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2007 Annual Report

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VARI 2007 Lab Highlights VARI researchers had numerous findings published in scientific journals in 2007; an overview of some of the highlights is presented on the following pages. As you can see, we continue to gain insight into the inner workings of cells and what happens in disease, which has an impact on diagnosis, treatment, and ultimately the lives of patients. * Primary labs and journals are listed in parentheses. MET: Colon Cancer, Diagnosis, Drug Potential >> The amount of MET protein in normal tissue, benign growths, and tumors from the colon is similar, but different in varying tumor grades. This suggests that other factors triggered by MET in the cell may have a larger role in colon cancer development than MET itself. (Resau Lab - International Journal of Oncology) >> A peptide called Met-pep1 specifically interacts with Met proteins; this peptide could be used to diagnose tumors with high Met levels essentially by “tagging” Met in cells. (Cao Lab - Clinical Cancer Research) >> Mutated NK1 protein binds to cell receptors that Met protein normally attaches to, essentially blocking Met without producing its own effect in the cell. This finding could be important to the development of anti-Met cancer drugs. (Xu Lab - Proceedings of the National Academy of Sciences U.S.A.) - - VARI Director Dr. George Vande Woude discovered and characterized the MET gene, which results in the MET protein that is found in higher than normal levels in many types of cancer. MET has become a leading anti-cancer drug target. >> The Drf1 gene may play a role in myeloproliferative disease (MPD) and myelodysplastic syndrome (MDS). (Alberts Lab - Cancer Research and the Journal of Biological Chemistry) “Ultimately, our goal is to establish and use genetic models of MDS and MPD to test, evaluate, and improve upon current therapies for the disease.” —Art Alberts, Ph.D., Senior Scientific Investigator Van Andel Research Institute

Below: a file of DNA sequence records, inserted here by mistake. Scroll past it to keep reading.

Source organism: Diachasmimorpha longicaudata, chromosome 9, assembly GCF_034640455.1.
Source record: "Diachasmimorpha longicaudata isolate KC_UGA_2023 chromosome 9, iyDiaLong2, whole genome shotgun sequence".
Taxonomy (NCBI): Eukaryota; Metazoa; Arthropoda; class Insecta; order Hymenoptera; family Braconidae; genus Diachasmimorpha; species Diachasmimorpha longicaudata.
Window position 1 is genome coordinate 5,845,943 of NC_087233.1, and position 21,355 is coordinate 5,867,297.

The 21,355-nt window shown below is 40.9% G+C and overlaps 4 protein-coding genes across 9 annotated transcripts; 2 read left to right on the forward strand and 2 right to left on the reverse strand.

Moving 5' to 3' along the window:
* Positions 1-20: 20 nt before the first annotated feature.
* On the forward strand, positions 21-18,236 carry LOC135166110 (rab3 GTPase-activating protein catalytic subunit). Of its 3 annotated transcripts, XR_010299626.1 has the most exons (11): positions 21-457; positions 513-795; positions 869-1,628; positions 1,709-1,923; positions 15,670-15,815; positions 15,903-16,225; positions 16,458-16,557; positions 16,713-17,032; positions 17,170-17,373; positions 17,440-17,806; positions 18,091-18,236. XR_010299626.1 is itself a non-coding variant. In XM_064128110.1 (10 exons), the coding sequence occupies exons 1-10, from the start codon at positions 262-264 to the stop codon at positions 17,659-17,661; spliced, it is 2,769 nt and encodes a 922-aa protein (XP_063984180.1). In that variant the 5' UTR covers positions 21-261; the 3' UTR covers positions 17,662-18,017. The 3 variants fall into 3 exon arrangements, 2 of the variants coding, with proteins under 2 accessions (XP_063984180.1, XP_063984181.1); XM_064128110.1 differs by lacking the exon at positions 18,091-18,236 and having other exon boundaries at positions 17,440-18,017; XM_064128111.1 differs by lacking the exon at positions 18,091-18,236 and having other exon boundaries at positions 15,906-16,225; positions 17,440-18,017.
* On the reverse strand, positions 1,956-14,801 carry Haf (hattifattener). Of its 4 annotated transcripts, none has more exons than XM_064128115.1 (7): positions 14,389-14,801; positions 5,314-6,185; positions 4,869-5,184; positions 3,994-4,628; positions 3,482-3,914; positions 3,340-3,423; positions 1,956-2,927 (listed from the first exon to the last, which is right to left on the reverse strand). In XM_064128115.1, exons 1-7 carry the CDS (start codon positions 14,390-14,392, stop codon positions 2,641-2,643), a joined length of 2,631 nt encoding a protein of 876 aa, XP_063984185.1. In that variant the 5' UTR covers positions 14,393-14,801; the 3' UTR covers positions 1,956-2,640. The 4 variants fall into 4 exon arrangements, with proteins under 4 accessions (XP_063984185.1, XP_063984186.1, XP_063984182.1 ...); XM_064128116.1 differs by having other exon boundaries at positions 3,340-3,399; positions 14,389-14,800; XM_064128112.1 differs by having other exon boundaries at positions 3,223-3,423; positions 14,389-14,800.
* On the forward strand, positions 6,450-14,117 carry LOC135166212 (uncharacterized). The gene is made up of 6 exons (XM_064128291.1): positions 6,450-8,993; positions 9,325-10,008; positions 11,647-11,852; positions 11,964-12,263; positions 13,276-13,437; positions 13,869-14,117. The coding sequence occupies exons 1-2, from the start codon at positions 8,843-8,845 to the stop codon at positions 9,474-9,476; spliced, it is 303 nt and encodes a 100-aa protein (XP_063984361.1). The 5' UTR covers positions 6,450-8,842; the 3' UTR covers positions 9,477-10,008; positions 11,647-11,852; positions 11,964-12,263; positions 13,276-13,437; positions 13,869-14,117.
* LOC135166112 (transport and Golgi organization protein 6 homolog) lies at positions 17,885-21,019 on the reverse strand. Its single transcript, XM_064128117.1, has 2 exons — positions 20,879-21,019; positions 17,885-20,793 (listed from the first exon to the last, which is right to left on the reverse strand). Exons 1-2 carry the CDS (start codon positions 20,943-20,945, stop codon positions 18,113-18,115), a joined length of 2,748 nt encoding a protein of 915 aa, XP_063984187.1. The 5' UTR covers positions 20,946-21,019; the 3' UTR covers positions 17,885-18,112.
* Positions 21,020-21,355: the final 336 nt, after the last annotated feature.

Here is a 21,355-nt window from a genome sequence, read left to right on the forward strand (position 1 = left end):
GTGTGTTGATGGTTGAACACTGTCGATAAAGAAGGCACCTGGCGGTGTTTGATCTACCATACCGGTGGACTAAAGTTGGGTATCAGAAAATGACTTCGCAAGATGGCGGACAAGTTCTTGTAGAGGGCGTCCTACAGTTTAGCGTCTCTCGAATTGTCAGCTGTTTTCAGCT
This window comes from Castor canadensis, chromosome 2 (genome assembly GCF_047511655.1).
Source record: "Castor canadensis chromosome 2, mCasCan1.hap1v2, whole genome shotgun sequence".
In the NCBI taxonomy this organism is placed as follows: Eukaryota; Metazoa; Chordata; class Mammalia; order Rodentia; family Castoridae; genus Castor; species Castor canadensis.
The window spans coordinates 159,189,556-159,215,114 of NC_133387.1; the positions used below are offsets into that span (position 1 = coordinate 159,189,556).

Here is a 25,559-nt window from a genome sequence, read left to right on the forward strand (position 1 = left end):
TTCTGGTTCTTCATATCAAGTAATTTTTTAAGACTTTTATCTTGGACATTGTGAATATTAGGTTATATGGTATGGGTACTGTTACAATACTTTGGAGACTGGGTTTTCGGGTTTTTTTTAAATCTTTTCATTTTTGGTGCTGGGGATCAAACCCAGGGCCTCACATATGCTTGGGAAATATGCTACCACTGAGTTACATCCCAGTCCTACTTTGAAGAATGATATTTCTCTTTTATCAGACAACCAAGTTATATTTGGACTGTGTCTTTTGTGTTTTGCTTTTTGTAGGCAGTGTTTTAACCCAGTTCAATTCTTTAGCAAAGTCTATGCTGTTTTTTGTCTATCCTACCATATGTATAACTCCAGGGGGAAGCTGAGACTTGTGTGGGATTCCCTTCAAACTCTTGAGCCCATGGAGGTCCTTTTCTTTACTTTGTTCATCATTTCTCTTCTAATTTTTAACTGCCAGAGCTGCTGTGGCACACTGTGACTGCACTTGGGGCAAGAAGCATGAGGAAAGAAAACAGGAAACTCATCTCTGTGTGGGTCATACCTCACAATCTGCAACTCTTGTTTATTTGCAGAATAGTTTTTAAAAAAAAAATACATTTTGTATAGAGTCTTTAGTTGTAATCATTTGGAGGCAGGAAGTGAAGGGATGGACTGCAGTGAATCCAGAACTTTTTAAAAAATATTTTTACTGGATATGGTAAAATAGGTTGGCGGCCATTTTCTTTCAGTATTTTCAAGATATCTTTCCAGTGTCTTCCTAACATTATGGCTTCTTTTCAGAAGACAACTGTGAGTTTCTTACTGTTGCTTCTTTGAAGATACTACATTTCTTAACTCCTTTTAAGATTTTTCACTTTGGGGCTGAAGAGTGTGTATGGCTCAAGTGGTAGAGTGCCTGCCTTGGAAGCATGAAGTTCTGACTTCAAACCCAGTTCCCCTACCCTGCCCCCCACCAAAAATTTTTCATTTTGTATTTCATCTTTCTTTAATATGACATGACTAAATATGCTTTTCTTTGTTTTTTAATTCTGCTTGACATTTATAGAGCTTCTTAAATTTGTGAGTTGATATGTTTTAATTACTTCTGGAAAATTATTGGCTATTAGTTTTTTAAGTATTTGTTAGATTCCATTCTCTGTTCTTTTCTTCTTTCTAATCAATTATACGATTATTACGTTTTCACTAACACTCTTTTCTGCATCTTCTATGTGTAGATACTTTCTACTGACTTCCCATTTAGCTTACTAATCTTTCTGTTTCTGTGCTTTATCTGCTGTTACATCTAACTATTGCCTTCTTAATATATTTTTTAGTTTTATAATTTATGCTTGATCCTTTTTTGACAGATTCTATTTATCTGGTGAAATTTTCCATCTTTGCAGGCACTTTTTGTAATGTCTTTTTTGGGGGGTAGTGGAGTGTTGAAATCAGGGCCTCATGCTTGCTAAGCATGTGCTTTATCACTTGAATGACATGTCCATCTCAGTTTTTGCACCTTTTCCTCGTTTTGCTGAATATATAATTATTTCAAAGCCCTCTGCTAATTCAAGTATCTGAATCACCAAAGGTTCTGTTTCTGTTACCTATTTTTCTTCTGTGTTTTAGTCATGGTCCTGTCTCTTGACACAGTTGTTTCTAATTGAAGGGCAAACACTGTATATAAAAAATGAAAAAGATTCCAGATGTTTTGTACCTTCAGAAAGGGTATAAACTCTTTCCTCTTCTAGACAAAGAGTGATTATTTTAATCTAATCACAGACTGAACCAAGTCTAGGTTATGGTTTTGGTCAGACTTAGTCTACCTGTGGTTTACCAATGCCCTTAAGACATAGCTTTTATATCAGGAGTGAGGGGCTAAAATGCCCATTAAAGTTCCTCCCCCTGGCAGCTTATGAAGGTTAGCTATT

Important Genes and Proteins in Cancer: Beta-Catenin, Myc, MIG-6 >> Prostate cells lacking the gene Apc multiply to form tumors and contain high levels of beta-catenin protein, suggesting that beta-catenin may play a role in prostate cancer development. (Williams Lab - Cancer Research) >> Myc protein is activated through a series of signals in the cell and associated with the aggressiveness of papillary type 2 renal cell carcinoma (RCC); blocking this signaling pathway at some point is a potential avenue for therapy. (Furge and Teh Labs - Cancer Research) >> A new method to identify alterations of carbohydrates on certain proteins in disease may be used as a means to detect or diagnose pancreatic cancer. (Haab Lab - Nature Methods) “The application of this method could lead to the discovery and characterization of carbohydrate structures that are instrumental in the pathology of cancer and other diseases. This is a first and important step in better diagnosis and treatment.” —Brian Haab, Ph.D., Senior Scientific Investigator >> Mutations in a potential tumor-suppressor gene, MIG-6, may be associated with lung cancer. (Vande Woude Labs - Oncogene) - - A tumor suppressor gene naturally helps to inhibit cancer in some way. Anthrax Insights and Use as Cancer Treatment >> The LRP6 protein, previously believed to mediate anthrax toxin’s entry into cells and thus its lethal effect, is not needed in this process. (Duesbery Lab - PLoS Pathogens) >> Treating Kaposi’s sarcoma, which is characterized by abnormally dense blood vessels, with anthrax lethal toxin results in reduced tumor growth most likely related to reduced blood vessel density. This suggests that lethal toxin or similar molecules could be used to treat Kaposi’s sarcoma. (Duesbery Lab - Clinical Cancer Research) - - Anthrax lethal toxin is a combination of two components of the toxin released by the bacteria that cause anthrax. On their own, each of these proteins that make up anthrax toxin is harmless, but when all three are combined, they can be deadly. VARI Lab Highlights 2007 09

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